• tcp
  • udp
  • icmp

Port filter

Port filter is used to view packets arriving on a specific port:

# tcpdump -i eth1 -c 5 port 80

23:54:24.978612 IP 10.0.0.1.53971 > 10.0.0.50.80: Flags [SEW], seq 53967733, win 65535, options [mss 1460,nop,wscale 5,nop,nop,TS val 256360128 ecr 0,sackOK,eol], length 0
23:54:24.978650 IP 10.0.0.50.80 > 10.0.0.1.53971: Flags [S.E], seq 996967790, ack 53967734, win 28960, options [mss 1460,sackOK,TS val 5625522 ecr 256360128,nop,wscale 6], length 0
23:54:24.978699 IP 10.0.0.1.53972 > 10.0.0.50.80: Flags [SEW], seq 226341105, win 65535, options [mss 1460,nop,wscale 5,nop,nop,TS val 256360128 ecr 0,sackOK,eol], length 0
23:54:24.978711 IP 10.0.0.50.80 > 10.0.0.1.53972: Flags [S.E], seq 1363851389, ack 226341106, win 28960, options [mss 1460,sackOK,TS val 5625522 ecr 256360128,nop,wscale 6], length 0 

Host filter

For capturing packets coming in or out of a specific host. For example, the IP address is 10.0.2.15:

# tcpdump host 10.0.2.15

03:48:06.087509 IP 10.0.2.15.22 > 10.0.2.2.50225: Flags [P.], seq 3862934963:3862934999, ack 65355639, win 37232, length 36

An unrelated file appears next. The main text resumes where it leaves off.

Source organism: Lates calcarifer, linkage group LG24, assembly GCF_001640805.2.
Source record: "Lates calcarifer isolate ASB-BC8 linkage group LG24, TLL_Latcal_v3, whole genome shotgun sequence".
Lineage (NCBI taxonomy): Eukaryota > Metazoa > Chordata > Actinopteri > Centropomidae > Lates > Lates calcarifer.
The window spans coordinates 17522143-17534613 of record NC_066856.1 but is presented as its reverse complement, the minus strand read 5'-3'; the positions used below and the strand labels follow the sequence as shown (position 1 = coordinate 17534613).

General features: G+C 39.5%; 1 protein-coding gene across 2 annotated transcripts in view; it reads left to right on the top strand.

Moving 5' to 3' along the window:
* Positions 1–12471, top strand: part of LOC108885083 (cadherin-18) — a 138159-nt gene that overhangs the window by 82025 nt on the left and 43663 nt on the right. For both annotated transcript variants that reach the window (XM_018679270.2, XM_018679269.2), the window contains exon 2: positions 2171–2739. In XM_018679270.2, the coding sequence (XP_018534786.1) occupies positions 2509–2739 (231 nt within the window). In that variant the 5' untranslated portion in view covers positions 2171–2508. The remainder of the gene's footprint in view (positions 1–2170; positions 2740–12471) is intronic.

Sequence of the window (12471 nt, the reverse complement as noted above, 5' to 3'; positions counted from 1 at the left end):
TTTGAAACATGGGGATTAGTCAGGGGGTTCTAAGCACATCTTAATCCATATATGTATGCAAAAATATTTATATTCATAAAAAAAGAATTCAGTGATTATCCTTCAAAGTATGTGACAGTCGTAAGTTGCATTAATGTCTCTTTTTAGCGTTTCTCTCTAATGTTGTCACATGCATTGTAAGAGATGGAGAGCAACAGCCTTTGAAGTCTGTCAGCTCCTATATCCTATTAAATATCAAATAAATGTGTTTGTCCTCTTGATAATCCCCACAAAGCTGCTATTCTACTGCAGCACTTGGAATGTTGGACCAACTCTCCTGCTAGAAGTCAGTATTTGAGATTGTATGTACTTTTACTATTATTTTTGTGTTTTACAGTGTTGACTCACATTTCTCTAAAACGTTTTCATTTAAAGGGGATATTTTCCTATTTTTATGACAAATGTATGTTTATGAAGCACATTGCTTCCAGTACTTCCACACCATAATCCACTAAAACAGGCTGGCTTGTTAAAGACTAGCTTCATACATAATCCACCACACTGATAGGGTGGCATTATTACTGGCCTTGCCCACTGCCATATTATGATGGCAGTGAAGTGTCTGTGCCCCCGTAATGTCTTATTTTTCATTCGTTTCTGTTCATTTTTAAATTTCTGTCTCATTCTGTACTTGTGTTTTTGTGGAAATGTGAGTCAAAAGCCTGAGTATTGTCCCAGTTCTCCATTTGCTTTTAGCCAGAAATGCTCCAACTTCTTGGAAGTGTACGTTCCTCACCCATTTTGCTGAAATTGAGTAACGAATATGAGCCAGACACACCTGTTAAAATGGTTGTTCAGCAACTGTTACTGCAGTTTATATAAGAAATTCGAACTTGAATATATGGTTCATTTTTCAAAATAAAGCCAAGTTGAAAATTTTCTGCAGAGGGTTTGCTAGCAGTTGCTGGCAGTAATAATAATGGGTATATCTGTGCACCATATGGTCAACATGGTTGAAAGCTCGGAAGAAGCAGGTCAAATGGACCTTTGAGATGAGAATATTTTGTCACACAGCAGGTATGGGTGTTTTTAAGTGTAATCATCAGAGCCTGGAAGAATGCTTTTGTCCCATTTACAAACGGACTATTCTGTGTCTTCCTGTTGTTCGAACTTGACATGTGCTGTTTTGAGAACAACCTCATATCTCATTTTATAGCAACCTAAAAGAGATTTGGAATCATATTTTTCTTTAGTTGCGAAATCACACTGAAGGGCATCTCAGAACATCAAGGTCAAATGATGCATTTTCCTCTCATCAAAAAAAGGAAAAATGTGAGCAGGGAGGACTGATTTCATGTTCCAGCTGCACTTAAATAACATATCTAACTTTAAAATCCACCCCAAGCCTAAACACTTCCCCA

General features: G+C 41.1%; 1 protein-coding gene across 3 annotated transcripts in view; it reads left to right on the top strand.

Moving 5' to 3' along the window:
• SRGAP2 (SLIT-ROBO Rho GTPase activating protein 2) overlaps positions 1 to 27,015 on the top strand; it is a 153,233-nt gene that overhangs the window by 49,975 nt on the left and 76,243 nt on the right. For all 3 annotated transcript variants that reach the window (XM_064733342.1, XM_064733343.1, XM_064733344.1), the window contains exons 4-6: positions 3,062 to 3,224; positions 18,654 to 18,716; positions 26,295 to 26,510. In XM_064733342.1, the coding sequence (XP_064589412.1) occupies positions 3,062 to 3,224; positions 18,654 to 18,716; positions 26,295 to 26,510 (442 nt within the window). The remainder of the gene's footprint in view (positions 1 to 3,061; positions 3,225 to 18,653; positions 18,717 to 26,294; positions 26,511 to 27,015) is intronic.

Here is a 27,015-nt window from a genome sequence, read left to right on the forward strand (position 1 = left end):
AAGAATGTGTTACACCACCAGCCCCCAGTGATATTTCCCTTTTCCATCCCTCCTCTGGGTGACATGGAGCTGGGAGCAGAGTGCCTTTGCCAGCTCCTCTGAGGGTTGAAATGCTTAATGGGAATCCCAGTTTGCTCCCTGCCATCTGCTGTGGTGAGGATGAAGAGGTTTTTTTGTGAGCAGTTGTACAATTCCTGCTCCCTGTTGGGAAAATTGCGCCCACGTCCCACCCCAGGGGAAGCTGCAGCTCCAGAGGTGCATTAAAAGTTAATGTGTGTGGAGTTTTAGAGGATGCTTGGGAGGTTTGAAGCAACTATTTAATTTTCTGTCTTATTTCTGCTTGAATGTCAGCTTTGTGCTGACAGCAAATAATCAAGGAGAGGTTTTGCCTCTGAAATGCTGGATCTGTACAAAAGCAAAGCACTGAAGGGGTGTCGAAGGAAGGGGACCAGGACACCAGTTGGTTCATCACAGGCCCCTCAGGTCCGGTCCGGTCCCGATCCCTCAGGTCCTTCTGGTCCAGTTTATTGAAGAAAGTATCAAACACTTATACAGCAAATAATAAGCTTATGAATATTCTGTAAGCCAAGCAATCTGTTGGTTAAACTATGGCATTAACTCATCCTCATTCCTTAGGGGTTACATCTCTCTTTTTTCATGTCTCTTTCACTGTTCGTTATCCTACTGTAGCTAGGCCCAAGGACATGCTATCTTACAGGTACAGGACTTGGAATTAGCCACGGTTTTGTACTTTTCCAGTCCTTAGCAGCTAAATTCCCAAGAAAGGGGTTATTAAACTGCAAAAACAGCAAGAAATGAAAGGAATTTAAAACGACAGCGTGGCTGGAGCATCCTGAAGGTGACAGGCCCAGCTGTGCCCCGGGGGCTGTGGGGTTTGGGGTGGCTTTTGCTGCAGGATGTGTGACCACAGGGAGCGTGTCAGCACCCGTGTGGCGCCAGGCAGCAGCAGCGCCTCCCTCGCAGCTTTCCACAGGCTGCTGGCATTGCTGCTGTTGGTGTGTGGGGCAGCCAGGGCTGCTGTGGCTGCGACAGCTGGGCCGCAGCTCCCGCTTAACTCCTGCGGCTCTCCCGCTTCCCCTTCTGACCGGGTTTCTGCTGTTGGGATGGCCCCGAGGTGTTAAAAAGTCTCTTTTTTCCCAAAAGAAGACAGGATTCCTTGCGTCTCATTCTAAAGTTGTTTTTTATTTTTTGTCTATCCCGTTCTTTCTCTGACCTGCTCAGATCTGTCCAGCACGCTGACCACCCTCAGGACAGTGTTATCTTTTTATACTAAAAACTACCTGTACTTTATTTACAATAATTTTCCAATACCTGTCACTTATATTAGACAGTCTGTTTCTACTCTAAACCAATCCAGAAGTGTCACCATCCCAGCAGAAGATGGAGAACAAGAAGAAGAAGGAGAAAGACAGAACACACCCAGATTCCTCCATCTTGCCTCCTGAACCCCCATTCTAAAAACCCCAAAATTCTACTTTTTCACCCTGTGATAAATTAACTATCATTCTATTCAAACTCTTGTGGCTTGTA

03:48:06.087806 IP 10.0.2.2.50225 > 10.0.2.15.22: Flags [.], ack 36, win 65535, length 0
03:48:06.088087 IP 10.0.2.15.22 > 10.0.2.2.50225: Flags [P.], seq 36:72, ack 1, win 37232, length 36
03:48:06.088274 IP 10.0.2.2.50225 > 10.0.2.15.22: Flags [.], ack 72, win 65535, length 0
03:48:06.088440 IP 10.0.2.15.22 > 10.0.2.2.50225: Flags [P.], seq 72:108, ack 1, win 37232, length 36

For capturing packets of certain types of protocols. For example, icmp, on eth1:

# tcpdump -i eth1 icmp

04:03:47.408545 IP vagrant-ubuntu-trusty-64 > 10.0.0.51: ICMP echo request, id 2812, seq 75, length 64
04:03:47.408999 IP 10.0.0.51 > vagrant-ubuntu-trusty-64: ICMP echo reply, id 2812, seq 75, length 64
04:03:48.408697 IP vagrant-ubuntu-trusty-64 > 10.0.0.51: ICMP echo request, id 2812, seq 76, length 64
04:03:48.409208 IP 10.0.0.51 > vagrant-ubuntu-trusty-64: ICMP echo reply, id 2812, seq 76, length 64
04:03:49.411287 IP vagrant-ubuntu-trusty-64 > 10.0.0.51: ICMP echo request, id 2812, seq 77, length 64

Combining filters

Filters can be combined using operators:

  • AND
  • OR
  • NOT

This will allow you to write commands that can more accurately isolate packages. For example, packets from a specific IP address and for a specific port:

# tcpdump -n -i eth1 src 10.0.0.1 and dst port 80

00:18:17.155066 IP 10.0.0.1.54222 > 10.0.0.50.80: Flags [F.], seq 500773341, ack 2116767648, win 4117, options [nop,nop,TS val 257786173 ecr 5979014], length 0
00:18:17.155104 IP 10.0.0.1.54225 > 10.0.0.50.80: Flags [S], seq 904045691, win 65535, options [mss 1460,nop,wscale 5,nop,nop,TS val 257786173 ecr 0,sackOK,eol], length 0
00:18:17.157337 IP 10.0.0.1.54221 > 10.0.0.50.80: Flags [P.], seq 4282813257:4282813756, ack 1348066220, win 4111, options [nop,nop,TS val 257786174 ecr 5979015], length 499: HTTP: GET / HTTP/1.1